There is a bigger question minimalism suggests: To what extent can we limit expression without losing our ability to enjoy it? The work in “Minimal Means” is for sophisticated viewers, those who can appreciate the art for what it is, without adding arguments that are culturally driven. These works are examples of inexorable clarity in regard to the viewing process. Because their interest is so austere (nearly Shaker-like), they must be approached with a high degree of sensitivity on our part. The reductionism that permeates this show reiterates our awareness that abstraction limits itself to the basic terms of visual expression: line, color, composition. This takes us very far toward the approval of art on its own terms, rather than assertions that deliver cultural values. Thus, the work becomes impersonal even if or because it succeeds (as it regularly does) in providing us with pleasure. You can see this in the marvelous small, metal, box construction by Jorge Oteiza, the outstanding Basque sculptor. This work, , Caja metafísica (1972-74), is small, consisting of metal sheets, painted black, that comprise two halves of a cube that have opened to reveal the space within. It is a marvelous structure, at once self-enclosed and available from within. Its achievement comes out of constructivism, which we remember occurred three generations before this piece was made. Even so, the box resonates with new energies, proving that some achievements in art are so well established, they are able to sustain further original development decades after the advances have been made.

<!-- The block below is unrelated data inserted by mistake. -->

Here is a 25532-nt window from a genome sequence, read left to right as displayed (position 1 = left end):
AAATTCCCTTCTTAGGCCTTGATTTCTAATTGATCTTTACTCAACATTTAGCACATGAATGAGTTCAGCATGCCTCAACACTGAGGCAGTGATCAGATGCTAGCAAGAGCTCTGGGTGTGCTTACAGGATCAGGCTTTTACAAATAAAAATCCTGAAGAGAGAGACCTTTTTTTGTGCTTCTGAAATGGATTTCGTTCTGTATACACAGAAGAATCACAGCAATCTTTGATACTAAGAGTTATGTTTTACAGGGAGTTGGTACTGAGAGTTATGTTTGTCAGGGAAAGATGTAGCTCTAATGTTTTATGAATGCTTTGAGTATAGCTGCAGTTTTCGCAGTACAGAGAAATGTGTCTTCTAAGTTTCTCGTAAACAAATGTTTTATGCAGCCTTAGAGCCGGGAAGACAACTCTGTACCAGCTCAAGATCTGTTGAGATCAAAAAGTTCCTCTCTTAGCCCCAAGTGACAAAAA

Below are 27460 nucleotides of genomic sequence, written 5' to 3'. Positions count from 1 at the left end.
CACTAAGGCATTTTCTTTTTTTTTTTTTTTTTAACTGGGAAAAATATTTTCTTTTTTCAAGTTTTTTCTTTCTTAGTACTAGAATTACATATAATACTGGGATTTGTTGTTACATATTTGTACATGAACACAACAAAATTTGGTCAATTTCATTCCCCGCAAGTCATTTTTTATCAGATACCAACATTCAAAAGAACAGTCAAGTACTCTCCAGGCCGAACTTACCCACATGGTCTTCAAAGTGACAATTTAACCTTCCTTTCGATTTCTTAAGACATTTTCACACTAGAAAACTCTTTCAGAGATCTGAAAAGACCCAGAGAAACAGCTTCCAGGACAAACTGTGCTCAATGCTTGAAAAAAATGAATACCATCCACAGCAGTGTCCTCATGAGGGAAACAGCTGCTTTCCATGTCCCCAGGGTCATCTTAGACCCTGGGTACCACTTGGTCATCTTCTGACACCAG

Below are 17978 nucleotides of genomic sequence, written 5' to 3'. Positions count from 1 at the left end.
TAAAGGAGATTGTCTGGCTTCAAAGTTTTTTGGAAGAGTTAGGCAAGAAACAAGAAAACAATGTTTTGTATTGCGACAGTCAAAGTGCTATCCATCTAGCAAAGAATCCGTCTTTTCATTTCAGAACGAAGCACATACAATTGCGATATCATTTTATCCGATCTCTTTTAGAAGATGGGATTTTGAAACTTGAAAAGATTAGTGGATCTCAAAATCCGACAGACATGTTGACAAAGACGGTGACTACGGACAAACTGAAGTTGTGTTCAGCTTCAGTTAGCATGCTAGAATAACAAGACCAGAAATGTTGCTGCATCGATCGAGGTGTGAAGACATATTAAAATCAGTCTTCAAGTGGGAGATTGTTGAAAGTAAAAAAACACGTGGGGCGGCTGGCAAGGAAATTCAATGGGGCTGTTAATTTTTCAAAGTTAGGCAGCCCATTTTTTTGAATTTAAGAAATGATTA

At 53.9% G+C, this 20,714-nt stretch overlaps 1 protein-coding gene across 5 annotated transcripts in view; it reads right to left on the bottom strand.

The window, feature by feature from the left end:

Elena Asins, an artist from Spain, is represented with 12 E 59 KV S75 (1975), which presents a group of equally spaced, white vertical lines drawn in the middle on a piece of black cardboard, with a horizontal white line cutting across the verticals. An artist known for her merger of computer graphics with the constructivism of the 1960s, Asins here makes it clear that a simple drawing can possess a resonance far beyond its description. Its row of thin, thread-like extensions can be likened to repetition occurring in the work of the American artist Agnes Martin, but likely this work by Asins has a stronger structural element than the intuitive repetitions of Martins. Again, its simplicity demands sophistication for understanding. The final piece to be discussed is untitled (to V. Mayakovsky) 1 (1987), a work by Dan Flavin in red fluorescent lights–six four-foot rods, alternating in greater and lesser placement of their equal lengths, set against the lower part of the wall. The piece is angled upward, in a way that suggests spiritual ascent, but the homage to the Russian revolutionary poet, Mayakovsky, argues for a political reading, however nonobjective the sculpture may be. It is of course very hard to tie the work with the expansive visionary poetry of the writer, but Flavin’s title asserts a real bridge between radical authorship and a sculpture that was put together decades after Mayakovsky died.